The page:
Have a Growth Mindset About Everything with Jill Gwaltney
FROM A CONVERSATION WITH JILL GWALTNEY ON THE REINVENT YOURSELF PODCAST
What do you do after you work in your family printing business for twenty years and you make it successful enough to sell? You realize you are “losing [your]self” and you need to reinvent. Because you “love solving customer problems,” you start a digital ad agency named Rauxa. (Never mind that you have zero experience in advertising.) And you fill it with 70% women (in a sector that is known for male dominance and is rife with #MeToo issues and complaints). “Being a woman is an advantage for building relationships and trust,” founder Jill Gwaltney tells Lesley. “That’s an important part of the business.” Gwaltney says she lives by the mantra her mentor father gave her: “Don’t work with a**holes.”
1. Figure Out What the Customer Needs
Business is about relationships. It’s understanding what people need and how to help them. So, yes there’s the business part of it, but there’s also, ‘how do we help them in their lives?’ Like, we had a new client who was moving to another city, and so we were sending all the hot tips, like ‘where’s the local target, and where’s the best place to get your groceries or to shop?’ It’s those little added touches to set you apart, which gets back to the whole empathy, and female approach.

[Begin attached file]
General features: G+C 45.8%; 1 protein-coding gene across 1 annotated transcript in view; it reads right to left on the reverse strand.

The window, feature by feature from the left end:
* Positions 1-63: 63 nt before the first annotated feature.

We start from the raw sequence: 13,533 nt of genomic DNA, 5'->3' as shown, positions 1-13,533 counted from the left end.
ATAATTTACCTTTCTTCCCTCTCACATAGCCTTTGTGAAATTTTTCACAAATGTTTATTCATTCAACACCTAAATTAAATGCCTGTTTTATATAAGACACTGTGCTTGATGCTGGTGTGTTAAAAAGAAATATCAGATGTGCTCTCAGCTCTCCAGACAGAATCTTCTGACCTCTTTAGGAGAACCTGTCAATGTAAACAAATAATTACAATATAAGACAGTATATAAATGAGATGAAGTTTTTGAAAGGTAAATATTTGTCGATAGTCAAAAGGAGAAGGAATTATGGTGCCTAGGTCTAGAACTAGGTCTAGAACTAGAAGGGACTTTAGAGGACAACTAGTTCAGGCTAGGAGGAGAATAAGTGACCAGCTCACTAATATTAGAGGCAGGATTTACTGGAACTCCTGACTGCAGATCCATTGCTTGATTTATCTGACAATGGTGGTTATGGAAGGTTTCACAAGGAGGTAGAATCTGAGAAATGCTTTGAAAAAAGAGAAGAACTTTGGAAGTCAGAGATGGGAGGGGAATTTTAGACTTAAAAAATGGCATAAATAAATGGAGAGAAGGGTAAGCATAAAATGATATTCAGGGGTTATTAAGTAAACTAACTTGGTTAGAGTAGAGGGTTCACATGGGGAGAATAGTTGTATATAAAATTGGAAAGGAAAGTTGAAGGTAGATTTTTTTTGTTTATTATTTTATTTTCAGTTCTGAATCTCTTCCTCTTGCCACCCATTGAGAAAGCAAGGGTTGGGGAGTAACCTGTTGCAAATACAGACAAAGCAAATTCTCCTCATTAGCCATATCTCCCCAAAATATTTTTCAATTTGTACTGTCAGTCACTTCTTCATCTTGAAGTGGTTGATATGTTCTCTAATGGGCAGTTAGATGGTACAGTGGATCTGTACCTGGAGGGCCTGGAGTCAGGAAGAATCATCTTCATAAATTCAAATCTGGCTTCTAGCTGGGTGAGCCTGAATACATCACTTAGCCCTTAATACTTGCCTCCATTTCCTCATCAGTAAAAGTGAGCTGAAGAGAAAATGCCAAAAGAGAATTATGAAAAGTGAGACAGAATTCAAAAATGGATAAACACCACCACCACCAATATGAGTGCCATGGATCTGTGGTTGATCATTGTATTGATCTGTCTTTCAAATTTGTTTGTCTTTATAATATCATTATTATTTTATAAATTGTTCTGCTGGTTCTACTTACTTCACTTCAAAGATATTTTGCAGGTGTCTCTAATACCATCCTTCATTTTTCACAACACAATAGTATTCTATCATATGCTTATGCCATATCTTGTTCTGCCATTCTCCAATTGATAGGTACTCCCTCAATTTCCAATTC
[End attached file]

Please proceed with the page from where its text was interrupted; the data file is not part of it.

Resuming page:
2. Don’t Work with Assholes
They’ll make you feel so bad about yourself, and then you won’t do as well with your good clients. So, we love the people we work with and we think it’s important. And if you don’t like them, they probably don’t like you that much either, so it’s probably not worth your time.
3. Start Little
Reinvention sounds hard because it sounds big. But just start with one little change, and maybe it’s a change around your own personal health, or maybe it’s a change around your household, like getting your husband to do more. Often I see women trapped between still having kids at home, aging parents, and still being responsible for everything in the home. So don’t get overwhelmed. When I started the agency, we were just four people, and we did something simple that I knew well and that people needed.